Kids Rights: trade

If you’ve ever talked politics with me, you know I have a thing about voluntary trade.

When a voluntary trade takes place, it is always mutually beneficial. Both of the people involved are getting what they want out of it, no one is being coerced, and the world is a better place because the exchange took place.

And yet, good kids are getting suspended for buying candy in school.

Being an entrepreneur at this early stage can give more valuable lessons than can be learned in a classroom. A child can learn that being a good citizen means helping others by fulfilling their needs and providing a useful service. They can learn math skills and simple economics.

These principles were recently demonstrated by season 4 of HBO’s The Wire, which I know is a favorite of the blogosphere. That season, focused on kids in a Baltimore city school, showed one character, Randy Wagstaff, who was selling candy in school, and got in trouble for it. The trouble he was in cascaded until it ruined his life, and all because he showed some initiative, and the system shut it down. I don’t think that is the way to help kids who are just trying to do right by themselves and everyone around them.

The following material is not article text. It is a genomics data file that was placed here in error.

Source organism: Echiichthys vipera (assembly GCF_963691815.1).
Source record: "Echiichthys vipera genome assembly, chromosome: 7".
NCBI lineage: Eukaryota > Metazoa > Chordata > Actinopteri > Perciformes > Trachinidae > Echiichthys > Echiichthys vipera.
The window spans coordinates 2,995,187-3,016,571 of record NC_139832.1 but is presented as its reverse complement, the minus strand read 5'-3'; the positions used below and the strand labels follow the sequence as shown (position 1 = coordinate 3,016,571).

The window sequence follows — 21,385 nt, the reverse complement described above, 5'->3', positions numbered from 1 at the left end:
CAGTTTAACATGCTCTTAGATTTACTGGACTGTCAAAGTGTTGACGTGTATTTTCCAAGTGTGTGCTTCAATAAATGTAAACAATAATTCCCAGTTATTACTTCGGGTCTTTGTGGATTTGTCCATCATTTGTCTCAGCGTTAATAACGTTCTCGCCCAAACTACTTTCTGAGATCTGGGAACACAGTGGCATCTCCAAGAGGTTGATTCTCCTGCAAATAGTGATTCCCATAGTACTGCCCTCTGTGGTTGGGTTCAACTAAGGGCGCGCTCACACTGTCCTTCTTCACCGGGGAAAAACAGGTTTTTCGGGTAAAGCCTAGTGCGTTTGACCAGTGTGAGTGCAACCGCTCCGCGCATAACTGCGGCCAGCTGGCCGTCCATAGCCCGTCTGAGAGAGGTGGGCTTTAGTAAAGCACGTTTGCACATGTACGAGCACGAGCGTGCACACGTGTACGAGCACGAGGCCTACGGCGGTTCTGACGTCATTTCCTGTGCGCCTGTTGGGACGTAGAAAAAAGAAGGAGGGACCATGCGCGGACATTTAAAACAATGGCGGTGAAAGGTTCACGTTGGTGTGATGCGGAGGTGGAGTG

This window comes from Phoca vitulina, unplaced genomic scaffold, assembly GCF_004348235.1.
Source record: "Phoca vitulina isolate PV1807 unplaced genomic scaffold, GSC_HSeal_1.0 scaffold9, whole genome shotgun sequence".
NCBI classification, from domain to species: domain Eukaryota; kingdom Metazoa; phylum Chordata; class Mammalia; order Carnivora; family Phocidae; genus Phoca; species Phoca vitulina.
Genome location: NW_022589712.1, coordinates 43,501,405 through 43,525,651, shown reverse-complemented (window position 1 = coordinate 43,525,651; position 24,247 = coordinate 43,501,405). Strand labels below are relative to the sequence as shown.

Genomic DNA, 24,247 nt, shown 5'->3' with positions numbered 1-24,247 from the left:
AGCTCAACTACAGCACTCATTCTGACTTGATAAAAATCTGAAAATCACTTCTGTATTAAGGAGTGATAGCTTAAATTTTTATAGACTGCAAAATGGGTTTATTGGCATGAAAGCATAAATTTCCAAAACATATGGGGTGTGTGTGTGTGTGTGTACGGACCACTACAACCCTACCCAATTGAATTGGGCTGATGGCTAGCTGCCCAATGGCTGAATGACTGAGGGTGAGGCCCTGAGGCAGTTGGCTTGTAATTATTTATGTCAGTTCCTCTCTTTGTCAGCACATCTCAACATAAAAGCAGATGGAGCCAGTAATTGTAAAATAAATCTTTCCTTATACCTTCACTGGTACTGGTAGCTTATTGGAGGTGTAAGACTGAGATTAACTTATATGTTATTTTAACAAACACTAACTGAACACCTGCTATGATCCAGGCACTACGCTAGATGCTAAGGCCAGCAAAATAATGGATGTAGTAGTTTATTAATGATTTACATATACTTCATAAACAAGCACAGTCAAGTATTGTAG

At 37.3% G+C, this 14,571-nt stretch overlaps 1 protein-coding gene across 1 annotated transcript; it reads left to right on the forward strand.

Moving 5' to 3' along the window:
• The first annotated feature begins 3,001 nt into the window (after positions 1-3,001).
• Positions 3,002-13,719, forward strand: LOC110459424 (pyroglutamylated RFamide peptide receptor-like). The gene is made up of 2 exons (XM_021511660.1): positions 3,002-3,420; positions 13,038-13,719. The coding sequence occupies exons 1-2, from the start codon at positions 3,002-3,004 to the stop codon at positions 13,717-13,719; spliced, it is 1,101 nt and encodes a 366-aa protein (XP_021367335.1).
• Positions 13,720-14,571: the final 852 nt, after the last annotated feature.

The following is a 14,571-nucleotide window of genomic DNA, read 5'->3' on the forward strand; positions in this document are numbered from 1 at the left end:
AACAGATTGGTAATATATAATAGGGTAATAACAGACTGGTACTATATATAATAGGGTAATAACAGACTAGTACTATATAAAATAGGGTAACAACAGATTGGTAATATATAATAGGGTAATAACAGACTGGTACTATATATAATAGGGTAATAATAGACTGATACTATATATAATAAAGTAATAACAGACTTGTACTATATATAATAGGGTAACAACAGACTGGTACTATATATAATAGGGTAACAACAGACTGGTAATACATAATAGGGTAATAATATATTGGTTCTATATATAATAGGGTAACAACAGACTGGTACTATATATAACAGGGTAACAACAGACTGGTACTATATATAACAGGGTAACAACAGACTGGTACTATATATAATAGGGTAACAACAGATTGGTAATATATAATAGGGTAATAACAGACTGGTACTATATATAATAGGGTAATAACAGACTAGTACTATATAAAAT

Suspending kids who engage in this kind of trade is counter-productive, and a travesty. They should instead be lauded for having that spark of ingenuity and the drive to not just sit around playing video games, but to DO something.

Finally, you all know, or should know, my take on black markets. When something like candy is banned in a school, a black market will form. Obviously! And participation in the black market should be lauded! Free mutually beneficial trade is a boon to all who participate in it, and when your participation is underground, it can’t be taxed or have other extra burdens placed on it.

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